Carnegie Mellon Press Release: March 31, 2004
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Teresa Thomas

For immediate release:
March 31, 2004

Mark G. Wessel Named Dean of Carnegie Mellon's H. John Heinz III School of Public Policy and Management

PITTSBURGH—Mark G. Wessel has been named dean of Carnegie Mellon University's H. John Heinz III School of Public Policy and Management, where he has served as acting dean since February of 2003.

"I am very pleased that Mark Wessel will assume the deanship. He will provide strong leadership and superb management skills. I look forward to continuing to work with him," said Carnegie Mellon President Jared L. Cohon.

As dean, Wessel will direct the school's academic programs in public policy and management, health care policy and management, arts management, public management, medical management, educational technology management, and information security policy and management. He also will be responsible for academic programs in information systems and technology management and for six research centers.

Wessel, who came to the Heinz School in 1993, has served in administrative capacities such as director of health care programs, associate dean, senior associate dean and chief operating officer.

His responsibilities have included management of the operational functions of the Heinz School, program development and management, development and oversight of the school's master's programs in information technology management, and student advising.

"For more than a decade, Mark Wessel has provided consistent leadership and vision while serving the Heinz School in a wide variety of key posts," said Carnegie Mellon Provost Mark Kamlet, who was dean of the Heinz School from 1994 to 2000. "He will continue to build upon the Heinz School's strengths, particularly at the intersection of policy, management and information technology."

Wessel is a former economist and financial analyst for the United States Department of Energy. Prior to coming to Carnegie Mellon, he was a development specialist with the Mon Valley Initiative, where he developed community-based regional economic and social development strategies and projects for distressed communities in Western Pennsylvania.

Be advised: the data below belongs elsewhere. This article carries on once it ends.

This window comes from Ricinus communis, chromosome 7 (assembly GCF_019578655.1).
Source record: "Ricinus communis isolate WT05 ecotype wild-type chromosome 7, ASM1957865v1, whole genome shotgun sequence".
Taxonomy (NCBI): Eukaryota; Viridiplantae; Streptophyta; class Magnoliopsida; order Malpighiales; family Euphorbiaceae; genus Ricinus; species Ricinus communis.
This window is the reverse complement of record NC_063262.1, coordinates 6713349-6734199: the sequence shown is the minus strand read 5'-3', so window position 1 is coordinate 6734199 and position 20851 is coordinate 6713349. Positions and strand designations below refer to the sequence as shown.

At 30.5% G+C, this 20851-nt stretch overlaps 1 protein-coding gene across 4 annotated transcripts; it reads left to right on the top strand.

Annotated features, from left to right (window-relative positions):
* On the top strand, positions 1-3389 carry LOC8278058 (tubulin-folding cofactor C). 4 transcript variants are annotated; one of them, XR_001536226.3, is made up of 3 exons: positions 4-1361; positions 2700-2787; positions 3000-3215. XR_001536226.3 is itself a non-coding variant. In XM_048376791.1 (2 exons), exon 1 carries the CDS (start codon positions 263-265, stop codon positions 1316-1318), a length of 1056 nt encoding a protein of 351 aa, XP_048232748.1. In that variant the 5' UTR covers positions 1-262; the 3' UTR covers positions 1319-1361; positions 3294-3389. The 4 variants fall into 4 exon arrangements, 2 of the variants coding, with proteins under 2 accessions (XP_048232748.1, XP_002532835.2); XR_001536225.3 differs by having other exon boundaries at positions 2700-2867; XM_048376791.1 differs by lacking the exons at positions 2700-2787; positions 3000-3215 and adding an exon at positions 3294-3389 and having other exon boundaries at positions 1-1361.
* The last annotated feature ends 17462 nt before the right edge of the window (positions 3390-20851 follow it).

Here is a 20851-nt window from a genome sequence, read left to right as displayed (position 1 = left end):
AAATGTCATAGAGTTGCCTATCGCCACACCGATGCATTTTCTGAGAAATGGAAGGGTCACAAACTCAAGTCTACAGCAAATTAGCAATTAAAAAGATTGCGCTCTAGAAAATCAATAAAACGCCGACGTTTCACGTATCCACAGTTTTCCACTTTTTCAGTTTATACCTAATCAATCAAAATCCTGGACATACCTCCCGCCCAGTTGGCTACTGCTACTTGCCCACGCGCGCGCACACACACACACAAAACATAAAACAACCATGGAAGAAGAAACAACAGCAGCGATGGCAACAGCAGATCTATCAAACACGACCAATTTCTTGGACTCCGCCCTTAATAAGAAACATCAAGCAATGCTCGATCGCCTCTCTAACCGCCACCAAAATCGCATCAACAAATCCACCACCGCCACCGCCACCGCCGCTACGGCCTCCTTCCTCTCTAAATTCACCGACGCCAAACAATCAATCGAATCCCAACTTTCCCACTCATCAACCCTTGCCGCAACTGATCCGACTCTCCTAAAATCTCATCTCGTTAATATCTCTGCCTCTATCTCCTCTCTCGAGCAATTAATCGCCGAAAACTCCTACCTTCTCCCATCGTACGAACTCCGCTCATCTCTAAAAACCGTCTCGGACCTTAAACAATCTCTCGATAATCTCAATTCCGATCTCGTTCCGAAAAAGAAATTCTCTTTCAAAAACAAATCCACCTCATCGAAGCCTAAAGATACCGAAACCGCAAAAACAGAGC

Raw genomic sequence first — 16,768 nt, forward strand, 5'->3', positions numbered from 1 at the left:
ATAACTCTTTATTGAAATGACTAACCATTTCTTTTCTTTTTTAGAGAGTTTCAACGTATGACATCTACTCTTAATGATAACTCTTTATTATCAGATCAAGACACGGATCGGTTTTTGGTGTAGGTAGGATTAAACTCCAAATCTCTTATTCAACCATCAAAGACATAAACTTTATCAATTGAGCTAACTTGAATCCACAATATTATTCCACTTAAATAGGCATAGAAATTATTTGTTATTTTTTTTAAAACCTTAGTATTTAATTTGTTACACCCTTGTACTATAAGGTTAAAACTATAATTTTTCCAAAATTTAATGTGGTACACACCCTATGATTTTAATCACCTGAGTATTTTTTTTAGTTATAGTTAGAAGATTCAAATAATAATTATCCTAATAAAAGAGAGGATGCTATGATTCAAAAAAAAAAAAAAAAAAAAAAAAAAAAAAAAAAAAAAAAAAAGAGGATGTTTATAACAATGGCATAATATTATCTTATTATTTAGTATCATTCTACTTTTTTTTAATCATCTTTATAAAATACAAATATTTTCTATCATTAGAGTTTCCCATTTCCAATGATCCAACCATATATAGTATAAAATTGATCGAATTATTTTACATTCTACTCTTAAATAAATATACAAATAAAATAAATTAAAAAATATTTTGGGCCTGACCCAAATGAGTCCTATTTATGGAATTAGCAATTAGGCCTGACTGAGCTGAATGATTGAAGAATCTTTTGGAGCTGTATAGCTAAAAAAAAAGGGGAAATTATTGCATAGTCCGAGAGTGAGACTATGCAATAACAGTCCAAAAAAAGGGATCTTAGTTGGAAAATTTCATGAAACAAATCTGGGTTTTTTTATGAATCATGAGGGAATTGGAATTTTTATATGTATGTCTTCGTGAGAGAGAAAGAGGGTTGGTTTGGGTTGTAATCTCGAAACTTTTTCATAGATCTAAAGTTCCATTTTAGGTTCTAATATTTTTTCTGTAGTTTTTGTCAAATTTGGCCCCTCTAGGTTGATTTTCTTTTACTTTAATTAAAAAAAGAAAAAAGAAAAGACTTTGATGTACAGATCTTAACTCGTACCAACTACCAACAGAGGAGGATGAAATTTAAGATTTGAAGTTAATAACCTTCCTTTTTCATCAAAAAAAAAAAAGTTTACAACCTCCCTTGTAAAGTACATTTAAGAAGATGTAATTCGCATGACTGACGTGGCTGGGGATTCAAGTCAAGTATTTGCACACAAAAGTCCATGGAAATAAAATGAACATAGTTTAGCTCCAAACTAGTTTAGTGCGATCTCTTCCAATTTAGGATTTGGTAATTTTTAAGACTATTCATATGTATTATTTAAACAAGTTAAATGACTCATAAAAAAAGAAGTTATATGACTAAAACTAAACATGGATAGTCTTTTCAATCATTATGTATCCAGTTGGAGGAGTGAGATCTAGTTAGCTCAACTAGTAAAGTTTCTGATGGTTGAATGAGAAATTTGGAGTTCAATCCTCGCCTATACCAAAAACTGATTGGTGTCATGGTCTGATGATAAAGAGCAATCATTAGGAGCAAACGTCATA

He served as assistant to the associate dean and undergraduate economics advisor at the University of Wisconsin at Madison, where he earned his master's degree in economics. Wessel earned a bachelor of science degree in foreign service from Georgetown University.

In U.S. News and World Report Magazine's 2001 ranking of graduate schools in public affairs, the Heinz School ranked seventh overall and first in the specialty area of information technology. The Heinz School has built an international reputation for excellence in educational programs and faculty research.

Its programs in information technology, criminal justice policy, policy analysis, finance and environmental policy are respected across the nation and internationally as among the elite. Programs in health care and medical management, educational technology and other areas continue to grow and take national prominence.

Heinz School graduates serve in key managerial positions across a wide range of government, business and nonprofit organizations. The school still takes a flexible and interdisciplinary approach to teach students to look at societal problems from many different perspectives, using technology, quantitative and qualitative analysis and group dynamics to arrive at innovative solutions.


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